Where a tenderer mistakenly submitted a blank mandatory form to the Legal Services Commission, the Legal Services Commission did not act disproportionately or treat the tenderer unequally when it rejected its tender.

The recent decision in R (on the application of All About Rights Law Practice) v The Lord Chancellor (as successor to the Legal Services Commission) [2013] EWHC 3461 related to an application for judicial review of the Legal Services Commission’s (“LSC”) rejection of a bid by All About Rights Law Practice (“AAR”) in the 2010 tender for the provision of legal aid services in respect of mental health work.  Due to the smaller number of solicitors specialising in mental health, there was a relatively low level of competition for legal aid funding in the area.  It was therefore only necessary for tenderers to pass the Pre-Qualification Questionnaire and essential criteria (in relation to which tenderers had to complete a Tender Information Form (“TIF”)) in order for bids to be successful.  AAR inadvertently submitted a blank TIF and its bid was therefore rejected by the LSC.

Permission to apply for judicial review of the LSC’s decision was granted on 21 October 2010.  AAR challenged the LSC’s decision on three grounds:

  1. There was an obligation on the LSC to draw to the attention of AAR the omissions in its tender.
  2. The LSC failed to exercise its discretion or unlawfully exercised its discretion.
  3. There was irrationality or inequality in the way in which the LSC dealt with incomplete tenders.

In rejecting AAR’s first application for judicial review, Davis J relied on the LSC’s evidence - that it had never sought clarification from tenderers where they submitted blank responses - in order to reach a conclusion that there had been no inequality of treatment.  Following the hearing, however, it became apparent that the LSC had sought clarification from tenderers in several instances in the past where blank responses were submitted.  On the basis of this new evidence, AAR lodged a notice of appeal and the LSC accepted that the matter should be reheard.  By the time of the second hearing of the application, only two issues remained in dispute:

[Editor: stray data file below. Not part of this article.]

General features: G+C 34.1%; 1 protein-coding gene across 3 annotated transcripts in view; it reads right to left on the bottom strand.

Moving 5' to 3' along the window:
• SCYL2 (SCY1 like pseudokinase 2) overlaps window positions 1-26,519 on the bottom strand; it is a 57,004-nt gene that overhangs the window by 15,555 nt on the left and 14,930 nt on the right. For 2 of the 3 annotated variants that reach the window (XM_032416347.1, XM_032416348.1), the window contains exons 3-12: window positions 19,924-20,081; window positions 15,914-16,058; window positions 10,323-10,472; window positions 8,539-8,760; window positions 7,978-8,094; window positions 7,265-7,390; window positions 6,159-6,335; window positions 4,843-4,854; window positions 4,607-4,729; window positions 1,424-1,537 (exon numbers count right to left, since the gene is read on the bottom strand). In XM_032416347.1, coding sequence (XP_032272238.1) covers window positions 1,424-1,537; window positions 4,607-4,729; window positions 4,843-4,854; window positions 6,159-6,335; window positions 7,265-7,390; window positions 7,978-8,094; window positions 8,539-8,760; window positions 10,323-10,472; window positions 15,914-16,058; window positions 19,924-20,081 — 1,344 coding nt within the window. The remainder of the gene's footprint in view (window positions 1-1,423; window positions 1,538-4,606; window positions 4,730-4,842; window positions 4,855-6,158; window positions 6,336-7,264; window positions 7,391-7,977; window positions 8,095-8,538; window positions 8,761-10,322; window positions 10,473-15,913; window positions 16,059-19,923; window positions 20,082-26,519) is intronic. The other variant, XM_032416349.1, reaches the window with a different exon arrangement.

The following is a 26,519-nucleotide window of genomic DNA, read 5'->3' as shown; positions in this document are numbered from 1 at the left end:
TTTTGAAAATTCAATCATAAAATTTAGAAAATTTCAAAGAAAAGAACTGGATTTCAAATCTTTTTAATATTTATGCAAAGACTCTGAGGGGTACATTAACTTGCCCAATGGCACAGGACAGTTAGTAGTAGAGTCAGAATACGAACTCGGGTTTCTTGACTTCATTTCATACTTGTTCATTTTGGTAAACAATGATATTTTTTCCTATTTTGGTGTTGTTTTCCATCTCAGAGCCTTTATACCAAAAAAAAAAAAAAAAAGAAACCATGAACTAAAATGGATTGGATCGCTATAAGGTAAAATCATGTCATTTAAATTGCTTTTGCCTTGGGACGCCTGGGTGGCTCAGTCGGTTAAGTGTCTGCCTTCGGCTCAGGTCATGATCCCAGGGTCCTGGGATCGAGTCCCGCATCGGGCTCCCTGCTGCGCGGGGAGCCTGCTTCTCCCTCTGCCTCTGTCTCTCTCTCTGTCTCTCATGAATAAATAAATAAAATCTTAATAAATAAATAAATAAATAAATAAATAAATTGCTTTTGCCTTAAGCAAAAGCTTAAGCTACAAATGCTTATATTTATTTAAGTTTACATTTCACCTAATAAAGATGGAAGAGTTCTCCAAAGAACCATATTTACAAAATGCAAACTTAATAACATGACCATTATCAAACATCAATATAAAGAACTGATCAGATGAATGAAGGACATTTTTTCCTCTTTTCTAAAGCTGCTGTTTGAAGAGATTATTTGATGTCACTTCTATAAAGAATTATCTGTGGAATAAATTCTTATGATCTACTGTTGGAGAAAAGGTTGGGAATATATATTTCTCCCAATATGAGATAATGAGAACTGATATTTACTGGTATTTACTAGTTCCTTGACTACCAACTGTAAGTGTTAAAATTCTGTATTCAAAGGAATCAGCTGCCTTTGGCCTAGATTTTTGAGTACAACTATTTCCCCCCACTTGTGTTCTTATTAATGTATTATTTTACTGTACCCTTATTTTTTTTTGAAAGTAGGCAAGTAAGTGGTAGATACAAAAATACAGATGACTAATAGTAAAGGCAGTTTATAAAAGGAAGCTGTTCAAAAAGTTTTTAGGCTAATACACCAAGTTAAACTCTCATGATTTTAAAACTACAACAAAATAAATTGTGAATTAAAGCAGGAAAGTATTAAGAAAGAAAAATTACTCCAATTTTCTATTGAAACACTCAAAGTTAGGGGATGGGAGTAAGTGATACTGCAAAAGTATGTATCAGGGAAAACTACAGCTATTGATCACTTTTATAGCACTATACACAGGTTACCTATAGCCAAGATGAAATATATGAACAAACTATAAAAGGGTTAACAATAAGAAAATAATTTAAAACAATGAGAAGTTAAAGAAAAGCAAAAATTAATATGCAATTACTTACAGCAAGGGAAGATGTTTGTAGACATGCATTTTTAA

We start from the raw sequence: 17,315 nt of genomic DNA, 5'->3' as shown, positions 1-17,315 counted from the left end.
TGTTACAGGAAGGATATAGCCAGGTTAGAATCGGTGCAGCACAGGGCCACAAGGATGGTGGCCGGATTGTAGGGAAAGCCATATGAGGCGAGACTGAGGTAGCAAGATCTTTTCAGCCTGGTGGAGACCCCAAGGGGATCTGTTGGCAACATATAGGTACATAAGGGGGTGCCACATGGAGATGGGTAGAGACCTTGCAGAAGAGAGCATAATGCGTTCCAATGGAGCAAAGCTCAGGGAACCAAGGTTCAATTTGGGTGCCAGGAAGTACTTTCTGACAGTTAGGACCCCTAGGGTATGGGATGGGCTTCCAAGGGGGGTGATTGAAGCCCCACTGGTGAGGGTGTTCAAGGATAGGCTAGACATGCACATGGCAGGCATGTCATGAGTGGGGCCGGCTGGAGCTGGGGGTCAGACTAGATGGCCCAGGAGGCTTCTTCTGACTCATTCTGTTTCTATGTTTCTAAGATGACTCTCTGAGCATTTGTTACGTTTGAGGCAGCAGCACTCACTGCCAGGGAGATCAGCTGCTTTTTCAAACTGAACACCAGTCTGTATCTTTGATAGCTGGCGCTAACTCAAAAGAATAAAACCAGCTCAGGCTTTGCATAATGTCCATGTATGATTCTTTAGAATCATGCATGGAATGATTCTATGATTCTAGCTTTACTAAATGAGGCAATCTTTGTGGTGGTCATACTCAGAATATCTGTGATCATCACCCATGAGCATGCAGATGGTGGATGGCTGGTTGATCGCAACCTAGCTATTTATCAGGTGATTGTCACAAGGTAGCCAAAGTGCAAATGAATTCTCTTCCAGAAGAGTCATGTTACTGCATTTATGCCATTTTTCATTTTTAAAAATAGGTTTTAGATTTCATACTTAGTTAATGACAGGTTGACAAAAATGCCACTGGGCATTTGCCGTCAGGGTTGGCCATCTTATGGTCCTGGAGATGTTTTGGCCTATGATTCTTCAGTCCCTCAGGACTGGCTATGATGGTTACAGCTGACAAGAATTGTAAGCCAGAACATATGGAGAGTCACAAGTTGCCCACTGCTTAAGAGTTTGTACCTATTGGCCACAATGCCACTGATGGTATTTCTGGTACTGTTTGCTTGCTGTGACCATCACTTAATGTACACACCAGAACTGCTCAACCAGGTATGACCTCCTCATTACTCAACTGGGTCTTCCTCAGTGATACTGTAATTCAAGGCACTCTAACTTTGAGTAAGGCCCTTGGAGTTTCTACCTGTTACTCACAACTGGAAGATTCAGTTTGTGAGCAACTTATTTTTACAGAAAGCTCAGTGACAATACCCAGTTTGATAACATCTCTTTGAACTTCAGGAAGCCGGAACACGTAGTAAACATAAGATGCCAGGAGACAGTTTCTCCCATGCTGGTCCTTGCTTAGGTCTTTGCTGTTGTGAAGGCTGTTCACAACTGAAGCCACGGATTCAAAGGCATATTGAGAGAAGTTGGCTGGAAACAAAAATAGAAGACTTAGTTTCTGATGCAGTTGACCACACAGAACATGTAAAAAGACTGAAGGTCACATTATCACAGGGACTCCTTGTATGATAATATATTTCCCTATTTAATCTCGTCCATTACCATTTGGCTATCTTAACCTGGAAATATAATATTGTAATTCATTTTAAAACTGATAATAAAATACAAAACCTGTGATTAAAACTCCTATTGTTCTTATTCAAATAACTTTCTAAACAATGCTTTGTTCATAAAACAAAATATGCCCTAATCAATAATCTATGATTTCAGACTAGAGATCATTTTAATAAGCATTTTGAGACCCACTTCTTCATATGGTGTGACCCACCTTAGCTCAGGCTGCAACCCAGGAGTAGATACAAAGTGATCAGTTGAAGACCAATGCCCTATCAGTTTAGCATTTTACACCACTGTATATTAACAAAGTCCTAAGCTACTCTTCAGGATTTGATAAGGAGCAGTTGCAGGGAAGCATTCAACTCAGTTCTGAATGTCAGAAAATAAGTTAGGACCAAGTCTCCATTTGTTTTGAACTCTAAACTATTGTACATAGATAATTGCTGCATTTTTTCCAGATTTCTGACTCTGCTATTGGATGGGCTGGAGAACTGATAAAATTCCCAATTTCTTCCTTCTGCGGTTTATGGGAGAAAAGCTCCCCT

1. Whether the LSC’s decision to reject AAR’s tender was proportionate.
  2. Whether there was inequality of treatment between AAR and other tenderers.

In dismissing the application, the Court held that the LSC’s decision to reject AAR’s bid was not disproportionate.  Amongst the reasons given was that the Information for Applicants provided by the LSC to tenderers made it clear that tenderers could not amend or alter any part of the bid after the closing deadline.  Further, this was not a situation of clarification of ambiguity (as the TIF had been submitted completely blank) and to allow submission of a later completed TIF would have effectively meant allowing the submission of a new bid after the deadline for submission.

The Court also held, in rejecting AAR’s submission that it had been treated unequally, that each tender process was separate and distinct and it was not possible to make direct comparisons between the LSC’s conduct in different tenders.  There was no inequality of treatment in the circumstances as those firms who made the same mistake as AAR in relation to the same tender were treated in exactly the same way.

This case highlights that contracting authorities are entitled to take a firm line when accepting tenders and are not obliged to exercise their discretion even when it may be apparent that mistakes have been made on submission of a bid. All bidders are therefore advised to take care to submit complete and fully responsive bids and to double-check what has been uploaded to online portals.